Spinner blade rigs for cats

Discussion in 'Mac Byrum's Catfish University' started by Mac-b, Oct 19, 2008.

  1. Mac-b

    Mac-b Moderator Staff Member Supporting Member

    North Caro
    In colder months, in some locations, the catfish bites decreases due to a lot of reasons, which I will not go into at this moment. But, I will share with you something that WylieCat (President of the Carolina Catfish Club) shared with me last year and it improved my fall/winter bite when drifting. You can use cut bait chunks, filet strips or live bait with this rig. I have also prepared another thread in Mac Byrum's Catfish University on the Prepartition and Presentation of catfish baits to assit you in this endeavor.

    All you need is an 8/0 circle hook (J hooks or other designed hooks will work), 24 to 30 inches of florocarbon shock leader, a swivel, two beads (any color will work) and a spinner blade (any size or color will work). I snell by line to my hook, then I insert two beads above the hook thru the shock leader, then I place the spinner blade, then my 2.5 inch cork and then my swivel. Then I attach my fishing line to this rig. You do not want the blade to cover or touch your hook. Add as many beads as you need to avoid this situation.

    You have to maintain a speed of 1/2 to 3/4 MPH with this rig so that the spinner blade will spin or just swing from side to side, it does not matter what action the blade causes. The flash of the blade or the slight noise that it makes tends to draw the larger cats.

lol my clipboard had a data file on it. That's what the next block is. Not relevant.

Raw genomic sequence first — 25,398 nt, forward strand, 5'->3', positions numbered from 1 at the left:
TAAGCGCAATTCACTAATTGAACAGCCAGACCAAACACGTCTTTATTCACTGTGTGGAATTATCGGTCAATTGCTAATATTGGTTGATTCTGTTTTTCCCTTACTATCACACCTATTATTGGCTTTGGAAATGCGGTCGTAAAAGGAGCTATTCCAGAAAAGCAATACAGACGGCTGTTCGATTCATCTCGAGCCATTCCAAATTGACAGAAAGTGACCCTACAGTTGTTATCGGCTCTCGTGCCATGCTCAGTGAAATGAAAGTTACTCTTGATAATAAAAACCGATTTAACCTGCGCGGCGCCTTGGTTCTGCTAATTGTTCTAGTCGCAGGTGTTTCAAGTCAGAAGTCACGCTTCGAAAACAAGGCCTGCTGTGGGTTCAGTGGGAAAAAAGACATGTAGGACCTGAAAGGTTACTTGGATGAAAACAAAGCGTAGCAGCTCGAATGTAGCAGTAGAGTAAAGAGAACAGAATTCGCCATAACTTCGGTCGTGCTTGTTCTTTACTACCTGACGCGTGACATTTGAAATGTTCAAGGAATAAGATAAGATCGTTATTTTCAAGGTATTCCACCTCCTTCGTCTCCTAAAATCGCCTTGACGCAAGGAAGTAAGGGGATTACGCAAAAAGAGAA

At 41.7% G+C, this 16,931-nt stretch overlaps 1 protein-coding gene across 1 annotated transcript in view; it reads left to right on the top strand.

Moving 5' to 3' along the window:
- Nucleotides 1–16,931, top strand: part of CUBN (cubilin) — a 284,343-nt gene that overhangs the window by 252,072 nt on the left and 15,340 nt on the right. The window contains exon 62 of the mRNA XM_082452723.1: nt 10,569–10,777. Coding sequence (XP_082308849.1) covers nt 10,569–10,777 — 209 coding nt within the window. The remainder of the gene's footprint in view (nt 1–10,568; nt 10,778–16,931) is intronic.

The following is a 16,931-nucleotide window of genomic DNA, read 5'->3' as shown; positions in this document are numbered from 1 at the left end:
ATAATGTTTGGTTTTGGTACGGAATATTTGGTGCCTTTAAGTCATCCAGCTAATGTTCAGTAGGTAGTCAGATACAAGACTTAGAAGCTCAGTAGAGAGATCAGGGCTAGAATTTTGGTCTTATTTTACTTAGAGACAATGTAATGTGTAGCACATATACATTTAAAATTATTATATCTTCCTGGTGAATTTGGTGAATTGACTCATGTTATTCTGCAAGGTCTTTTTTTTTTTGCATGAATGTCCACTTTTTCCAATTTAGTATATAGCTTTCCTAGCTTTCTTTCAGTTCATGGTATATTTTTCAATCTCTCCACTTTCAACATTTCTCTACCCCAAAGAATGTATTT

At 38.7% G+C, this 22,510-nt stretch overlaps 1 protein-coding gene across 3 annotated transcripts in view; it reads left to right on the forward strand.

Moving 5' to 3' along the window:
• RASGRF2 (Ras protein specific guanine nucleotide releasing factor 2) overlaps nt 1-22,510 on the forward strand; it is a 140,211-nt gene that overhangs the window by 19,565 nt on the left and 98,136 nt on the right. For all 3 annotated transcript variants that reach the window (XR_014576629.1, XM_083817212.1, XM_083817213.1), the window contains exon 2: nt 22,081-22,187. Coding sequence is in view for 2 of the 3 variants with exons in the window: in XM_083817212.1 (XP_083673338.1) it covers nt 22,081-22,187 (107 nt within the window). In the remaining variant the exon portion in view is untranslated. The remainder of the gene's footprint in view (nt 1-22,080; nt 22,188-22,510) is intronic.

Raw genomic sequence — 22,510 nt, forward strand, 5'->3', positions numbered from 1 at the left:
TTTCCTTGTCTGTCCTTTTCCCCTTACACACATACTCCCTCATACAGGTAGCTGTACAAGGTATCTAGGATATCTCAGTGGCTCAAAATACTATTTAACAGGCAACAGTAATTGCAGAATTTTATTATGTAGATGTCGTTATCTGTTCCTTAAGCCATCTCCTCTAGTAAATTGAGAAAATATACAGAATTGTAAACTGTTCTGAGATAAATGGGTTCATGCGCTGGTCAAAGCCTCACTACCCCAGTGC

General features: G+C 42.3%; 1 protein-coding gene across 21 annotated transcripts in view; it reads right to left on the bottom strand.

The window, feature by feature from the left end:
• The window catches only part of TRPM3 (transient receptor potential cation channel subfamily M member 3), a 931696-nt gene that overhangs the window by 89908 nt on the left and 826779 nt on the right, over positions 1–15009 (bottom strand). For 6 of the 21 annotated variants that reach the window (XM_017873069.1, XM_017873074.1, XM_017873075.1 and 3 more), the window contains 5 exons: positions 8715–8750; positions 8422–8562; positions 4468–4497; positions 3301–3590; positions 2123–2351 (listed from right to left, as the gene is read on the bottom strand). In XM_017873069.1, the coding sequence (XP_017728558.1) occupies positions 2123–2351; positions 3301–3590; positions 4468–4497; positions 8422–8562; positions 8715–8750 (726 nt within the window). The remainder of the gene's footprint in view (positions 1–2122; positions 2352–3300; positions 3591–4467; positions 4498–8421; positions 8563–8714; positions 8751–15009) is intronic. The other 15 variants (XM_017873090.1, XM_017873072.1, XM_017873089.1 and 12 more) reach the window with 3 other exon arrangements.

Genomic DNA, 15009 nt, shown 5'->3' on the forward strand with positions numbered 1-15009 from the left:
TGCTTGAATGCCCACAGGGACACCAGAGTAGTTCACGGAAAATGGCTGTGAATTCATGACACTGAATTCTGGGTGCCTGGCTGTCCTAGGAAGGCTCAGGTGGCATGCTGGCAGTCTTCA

I have found that on lakes and reserviors, that the catfish bite in the daylight hours in the fall/winter period is horrible and not much better at night. This could be due to the rapid cooling down that our bodies of water go thru in the late summer and early fall. A 1/2 degree in water temp. can turn off the catfish bite, plus a lot of fresh water from hurricanes tend to affect the bite in the fall/winter, but not in the spring. Also, it is possible that the blue cat is in a travel mode to it's fall/winter feeding areas. But the flathead continues to feed, following the stripers and white perch during this period. The spinner bait rigs will attract the flathead. This has been proven many times by bass fishermen.

    In the beginning I stated that this rig was for drifting. But, if you are a river fisherperson who anchors down and you have sufficent current to turn the spinner blade or make it swing back and forth, then you might want to try it. You can test it by dropping it off the side of the boat and see what the current is doing to the spinner blade.